Retirement: Getting Beyond the Numbers  

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The popular image of retirement tends to emphasize numbers: a balance in a 401(k) or IRA; a date on the calendar; a quantity of years with the company; a pension plan vesting schedule. For most of us, the questions we ask ourselves as we approach retirement also tend to focus on concepts of numbers and quantity: Do I have enough saved? How much debt should I pay off? What will my medical costs be? What kind of budget should I set? And on it goes. 

But more and more indications are surfacing that a truly successful, satisfying retirement lifestyle needs to embrace more than quantitative analysis. Sure, the numbers mentioned above are all important, but what we’re learning is that it’s just as important to ask ourselves—and answer—questions that have more to do with quality than quantity: moving beyond “How much?” toward “Why?” “When?” and even “So what?” 

What we’re talking about, of course, is careful thinking that integrates our finances with our passions, purposes, and priorities. Too often, we tend to think of retirement as something we do or something we pay for; it’s vital to remember that retirement is also something we are

A friend recently related the story of his dad, who retired from a successful accounting career at age 65, sold his practice to his younger partners, and used part of the proceeds to open up a used bookstore. Parlaying his boundless curiosity and a lifelong passion for reading into a post-retirement career seemed like the most natural thing in the world to this “graying entrepreneur,” and the business is still going strong, eight years later. You’ve probably read similar stories about persons who grasped retirement as an opportunity to indulge a similar purpose: launching a new enterprise, travel, volunteerism, or philanthropic efforts—the opportunities are limited only by one’s ability to recognize one’s inner priorities and begin making plans to put them into practice.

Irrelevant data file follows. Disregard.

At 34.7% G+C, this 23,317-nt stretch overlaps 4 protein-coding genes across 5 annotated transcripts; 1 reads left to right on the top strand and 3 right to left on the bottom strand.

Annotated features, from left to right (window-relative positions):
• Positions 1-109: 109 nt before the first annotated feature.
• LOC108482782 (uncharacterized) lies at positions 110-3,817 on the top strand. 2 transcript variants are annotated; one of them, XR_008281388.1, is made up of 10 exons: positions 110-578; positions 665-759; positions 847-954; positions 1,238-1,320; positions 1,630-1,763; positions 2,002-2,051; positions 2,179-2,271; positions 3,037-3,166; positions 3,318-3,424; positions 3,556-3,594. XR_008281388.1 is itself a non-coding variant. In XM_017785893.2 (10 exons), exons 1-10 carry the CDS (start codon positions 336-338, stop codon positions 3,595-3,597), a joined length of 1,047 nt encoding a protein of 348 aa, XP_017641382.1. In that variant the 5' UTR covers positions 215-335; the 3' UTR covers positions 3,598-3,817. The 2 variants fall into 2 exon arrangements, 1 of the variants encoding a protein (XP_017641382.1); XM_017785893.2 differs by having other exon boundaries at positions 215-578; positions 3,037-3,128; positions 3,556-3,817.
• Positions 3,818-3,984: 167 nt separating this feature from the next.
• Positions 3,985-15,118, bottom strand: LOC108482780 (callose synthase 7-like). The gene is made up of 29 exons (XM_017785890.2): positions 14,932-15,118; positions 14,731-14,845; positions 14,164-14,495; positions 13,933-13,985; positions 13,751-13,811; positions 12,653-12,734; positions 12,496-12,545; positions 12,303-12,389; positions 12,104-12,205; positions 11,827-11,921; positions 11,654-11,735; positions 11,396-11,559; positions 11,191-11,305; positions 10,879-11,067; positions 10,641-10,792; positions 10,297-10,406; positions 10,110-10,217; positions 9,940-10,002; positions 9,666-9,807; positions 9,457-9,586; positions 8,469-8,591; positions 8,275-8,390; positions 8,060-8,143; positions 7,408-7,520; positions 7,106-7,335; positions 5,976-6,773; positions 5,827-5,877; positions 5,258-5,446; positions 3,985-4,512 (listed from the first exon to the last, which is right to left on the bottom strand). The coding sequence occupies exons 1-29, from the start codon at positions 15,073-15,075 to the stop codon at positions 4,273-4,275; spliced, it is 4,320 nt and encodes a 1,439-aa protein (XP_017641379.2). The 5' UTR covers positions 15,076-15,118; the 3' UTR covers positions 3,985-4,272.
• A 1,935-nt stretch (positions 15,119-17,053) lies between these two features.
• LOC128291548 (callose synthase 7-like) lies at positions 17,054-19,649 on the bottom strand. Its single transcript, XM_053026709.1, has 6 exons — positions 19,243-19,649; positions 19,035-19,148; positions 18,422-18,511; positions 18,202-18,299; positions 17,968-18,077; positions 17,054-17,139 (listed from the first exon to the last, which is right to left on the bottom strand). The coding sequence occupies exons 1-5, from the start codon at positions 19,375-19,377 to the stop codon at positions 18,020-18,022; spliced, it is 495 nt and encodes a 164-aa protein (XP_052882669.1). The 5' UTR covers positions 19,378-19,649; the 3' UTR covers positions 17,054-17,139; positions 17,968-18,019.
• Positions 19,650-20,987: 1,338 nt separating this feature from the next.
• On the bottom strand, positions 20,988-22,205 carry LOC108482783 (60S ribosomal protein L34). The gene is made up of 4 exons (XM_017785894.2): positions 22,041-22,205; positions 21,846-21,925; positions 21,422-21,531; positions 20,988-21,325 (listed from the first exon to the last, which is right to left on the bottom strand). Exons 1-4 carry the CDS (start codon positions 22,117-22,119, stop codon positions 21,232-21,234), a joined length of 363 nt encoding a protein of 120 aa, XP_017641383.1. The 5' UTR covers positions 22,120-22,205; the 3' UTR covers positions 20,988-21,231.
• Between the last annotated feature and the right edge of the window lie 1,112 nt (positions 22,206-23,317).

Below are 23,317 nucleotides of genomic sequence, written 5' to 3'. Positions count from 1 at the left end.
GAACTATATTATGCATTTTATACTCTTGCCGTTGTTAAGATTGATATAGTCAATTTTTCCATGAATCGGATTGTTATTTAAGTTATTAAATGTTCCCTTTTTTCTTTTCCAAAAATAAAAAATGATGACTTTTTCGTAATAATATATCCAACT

Retired CEO John Anderson has made it the goal of his “second act” to help others recognize and recapture their passion, purpose, and priorities. Rejecting the common feeling of having no more value to offer after retirement, he coaches retired CEOs and others in crafting “lifestyle strategies for the next stage.” Like Anderson, we should all recognize that the current trend for retirees includes more and more years in retirement. In the not-too-distant future, it will be common for persons to live forty years or more past their full retirement age. This fact makes it more imperative than ever for those approaching or in retirement to think proactively and productively about what is most important to them and how that impacts the way they want to organize their lives in retirement. 

It’s also important to pay attention to not just the data surrounding retirement, but the emotional aspects, as well. After all, our brains are wired to do more than computation; we have feelings. Furthermore, there’s no reason why our decision-making around retirement shouldn’t encompass both “sides” of our brains. As Cheryl Strauss Einhorn notes in the Harvard Business Review, good decision-making should embrace and incorporate our emotions, not ignore them. By noticing and “naming” the emotions around an important decision, we can move forward with greater confidence. In other words, when looking toward retirement, it’s important to take the time you need to consider the entire landscape: financial needs and resources; cherished goals and priorities; one’s feelings about this next, very different phase of life; the possibilities offered by current conditions; and one’s talents, interests, and passions.  

A careful review of all these areas, along with solid financial analysis and planning, offers greater opportunities for a retirement lifestyle that is filled with potential, challenge, interest, and enjoyment. But the key is taking a holistic approach that accounts for more than just the numbers. 

At Griffin Black, we know that your financial strategy must take into account your unique aims and requirements. That’s why the most important investment we make with our clients is the time we spend getting to know them. If we can provide clarity around your financial planning, please let us know

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